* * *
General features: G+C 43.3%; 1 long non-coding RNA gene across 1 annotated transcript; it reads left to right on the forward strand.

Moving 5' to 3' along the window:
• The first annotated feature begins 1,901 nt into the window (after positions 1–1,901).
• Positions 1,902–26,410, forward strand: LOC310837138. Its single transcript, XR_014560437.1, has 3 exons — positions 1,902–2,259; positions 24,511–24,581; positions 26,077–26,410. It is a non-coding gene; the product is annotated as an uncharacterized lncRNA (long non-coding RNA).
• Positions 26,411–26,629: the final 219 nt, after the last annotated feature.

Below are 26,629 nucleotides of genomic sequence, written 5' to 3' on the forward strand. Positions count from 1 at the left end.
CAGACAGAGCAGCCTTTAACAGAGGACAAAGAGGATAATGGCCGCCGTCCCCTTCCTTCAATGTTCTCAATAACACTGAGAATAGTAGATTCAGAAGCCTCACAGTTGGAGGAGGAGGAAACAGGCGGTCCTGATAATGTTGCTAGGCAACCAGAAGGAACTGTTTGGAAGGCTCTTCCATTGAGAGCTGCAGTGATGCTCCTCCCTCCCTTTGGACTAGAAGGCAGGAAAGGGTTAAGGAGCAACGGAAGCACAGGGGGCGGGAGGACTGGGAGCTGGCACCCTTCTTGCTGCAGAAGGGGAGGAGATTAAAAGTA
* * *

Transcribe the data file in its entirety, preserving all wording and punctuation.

General features: G+C 43.3%; 1 long non-coding RNA gene across 1 annotated transcript; it reads left to right on the forward strand.

Moving 5' to 3' along the window:
• The first annotated feature begins 1,901 nt into the window (after positions 1–1,901).
• Positions 1,902–26,410, forward strand: LOC310837138. Its single transcript, XR_014560437.1, has 3 exons — positions 1,902–2,259; positions 24,511–24,581; positions 26,077–26,410. It is a non-coding gene; the product is annotated as an uncharacterized lncRNA (long non-coding RNA).
• Positions 26,411–26,629: the final 219 nt, after the last annotated feature.

Below are 26,629 nucleotides of genomic sequence, written 5' to 3' on the forward strand. Positions count from 1 at the left end.
CAGACAGAGCAGCCTTTAACAGAGGACAAAGAGGATAATGGCCGCCGTCCCCTTCCTTCAATGTTCTCAATAACACTGAGAATAGTAGATTCAGAAGCCTCACAGTTGGAGGAGGAGGAAACAGGCGGTCCTGATAATGTTGCTAGGCAACCAGAAGGAACTGTTTGGAAGGCTCTTCCATTGAGAGCTGCAGTGATGCTCCTCCCTCCCTTTGGACTAGAAGGCAGGAAAGGGTTAAGGAGCAACGGAAGCACAGGGGGCGGGAGGACTGGGAGCTGGCACCCTTCTTGCTGCAGAAGGGGAGGAGATTAAAAGTA